With plenty of attention going towards Eric Schmidt's attempt to convince newspapers
that Google is helping, rather than hurting them, the much more interesting thing to read is Danny Sullivan's absolutely brilliant outpouring of frustration
to newspaper industry execs and publishers, thinking back to a presentation he gave to (as he describes it) "a hostile audience" a few years ago -- where they were all missing the point. And, they're still bringing up the exact same wrong points today. Sullivan gets it exactly right. He takes the industry to task for lashing out (incorrectly) at everyone else for their problems, rather than recognizing that they're the ones who need to change in order to keep up with the market. The problems they're facing aren't because of Google or blogs. It's because they haven't kept up and haven't kept serving their market. In fact, he points out how much Google loves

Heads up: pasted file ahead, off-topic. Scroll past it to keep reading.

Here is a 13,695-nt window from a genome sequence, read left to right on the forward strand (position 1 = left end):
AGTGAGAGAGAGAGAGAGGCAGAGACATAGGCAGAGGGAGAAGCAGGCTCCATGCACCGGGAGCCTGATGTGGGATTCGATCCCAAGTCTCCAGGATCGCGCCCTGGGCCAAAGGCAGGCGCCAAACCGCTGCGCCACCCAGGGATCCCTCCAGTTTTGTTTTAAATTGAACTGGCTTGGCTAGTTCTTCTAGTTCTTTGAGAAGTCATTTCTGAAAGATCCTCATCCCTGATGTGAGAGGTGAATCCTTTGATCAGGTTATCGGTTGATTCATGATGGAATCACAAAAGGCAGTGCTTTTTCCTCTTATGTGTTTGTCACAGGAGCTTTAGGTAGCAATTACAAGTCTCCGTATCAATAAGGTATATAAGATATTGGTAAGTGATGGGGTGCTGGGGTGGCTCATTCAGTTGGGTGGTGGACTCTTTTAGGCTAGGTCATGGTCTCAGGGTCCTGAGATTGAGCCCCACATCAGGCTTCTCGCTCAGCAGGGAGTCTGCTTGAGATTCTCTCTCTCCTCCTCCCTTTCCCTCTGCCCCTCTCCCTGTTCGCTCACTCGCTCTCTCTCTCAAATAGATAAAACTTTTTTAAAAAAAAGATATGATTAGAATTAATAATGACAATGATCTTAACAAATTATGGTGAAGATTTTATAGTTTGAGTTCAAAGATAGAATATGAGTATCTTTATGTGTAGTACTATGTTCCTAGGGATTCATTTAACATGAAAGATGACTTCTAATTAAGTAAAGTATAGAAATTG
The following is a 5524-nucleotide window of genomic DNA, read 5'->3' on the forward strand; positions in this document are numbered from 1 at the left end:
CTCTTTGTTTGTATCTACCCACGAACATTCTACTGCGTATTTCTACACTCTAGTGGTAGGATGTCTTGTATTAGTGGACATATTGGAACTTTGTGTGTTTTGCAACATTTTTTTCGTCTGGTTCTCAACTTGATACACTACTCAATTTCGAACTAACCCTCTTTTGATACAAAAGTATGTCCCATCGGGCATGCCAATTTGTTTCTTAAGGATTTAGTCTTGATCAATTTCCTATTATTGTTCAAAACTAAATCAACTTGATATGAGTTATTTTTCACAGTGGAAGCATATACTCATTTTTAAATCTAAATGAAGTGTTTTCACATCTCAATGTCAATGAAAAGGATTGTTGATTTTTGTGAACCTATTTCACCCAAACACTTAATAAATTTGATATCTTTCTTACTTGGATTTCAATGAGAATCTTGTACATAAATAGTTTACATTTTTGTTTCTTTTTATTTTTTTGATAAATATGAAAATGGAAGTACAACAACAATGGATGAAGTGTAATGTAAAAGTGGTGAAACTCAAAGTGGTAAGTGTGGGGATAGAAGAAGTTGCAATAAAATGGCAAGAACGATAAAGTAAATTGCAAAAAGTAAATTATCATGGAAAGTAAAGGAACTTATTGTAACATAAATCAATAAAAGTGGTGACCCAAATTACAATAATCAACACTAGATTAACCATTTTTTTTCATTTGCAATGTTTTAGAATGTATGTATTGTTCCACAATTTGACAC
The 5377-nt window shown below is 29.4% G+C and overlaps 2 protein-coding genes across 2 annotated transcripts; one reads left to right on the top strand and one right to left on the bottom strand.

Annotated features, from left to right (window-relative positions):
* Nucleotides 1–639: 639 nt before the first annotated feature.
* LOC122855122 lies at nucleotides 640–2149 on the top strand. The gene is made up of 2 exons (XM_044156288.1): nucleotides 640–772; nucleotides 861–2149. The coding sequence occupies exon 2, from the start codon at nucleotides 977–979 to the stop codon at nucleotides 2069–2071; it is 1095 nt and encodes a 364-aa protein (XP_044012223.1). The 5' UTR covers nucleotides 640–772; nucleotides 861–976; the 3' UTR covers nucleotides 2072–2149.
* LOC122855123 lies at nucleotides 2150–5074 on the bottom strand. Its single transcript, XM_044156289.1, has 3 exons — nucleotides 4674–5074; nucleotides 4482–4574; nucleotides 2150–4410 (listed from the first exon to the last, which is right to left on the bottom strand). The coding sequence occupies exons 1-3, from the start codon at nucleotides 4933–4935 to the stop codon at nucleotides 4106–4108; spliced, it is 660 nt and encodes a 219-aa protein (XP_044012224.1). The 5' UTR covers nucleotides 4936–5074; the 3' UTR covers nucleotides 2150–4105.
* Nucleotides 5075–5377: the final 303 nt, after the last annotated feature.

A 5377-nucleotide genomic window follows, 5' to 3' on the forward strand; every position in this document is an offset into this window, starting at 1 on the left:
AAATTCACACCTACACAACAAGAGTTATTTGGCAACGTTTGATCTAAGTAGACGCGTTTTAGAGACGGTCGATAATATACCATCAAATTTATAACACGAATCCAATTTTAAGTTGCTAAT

newspapers, and the newspapers are doing everything to spit back in Google's face:
I also explained that unlike virtually all other publishers on the internet, newspapers were given extraordinary special status with Google. They were among the very select few to be admitted into Google News and receive the huge amounts of traffic it could send their ways. That many small blogs with excellent content struggle for admittance that these other publishers just got handed to them on a silver platter.
My favorite part, though, may be Danny's response to the silly idea that newspapers should take their content offline for a week
. We discussed that back in February, but Danny gets to the heart of the matter:
Please get all your newspaper colleagues to agree to a national "Just say no to Google" week. I beg you, please do it. Then I can see if these things I think will happen do happen:
- Papers go "oh shit," we really get a lot of traffic from Google for free, and we actually do earn something off those page views
- Papers go "oh shit," turns out people can find news from other sources
- Papers go "oh shit," being out of Google didn't magically solve all our other problems overnight, but now we have no one else to blame.
Indeed. But there seems to be some sort of incredible "logic blindness" that blocks newspaper industry execs from getting these simple facts.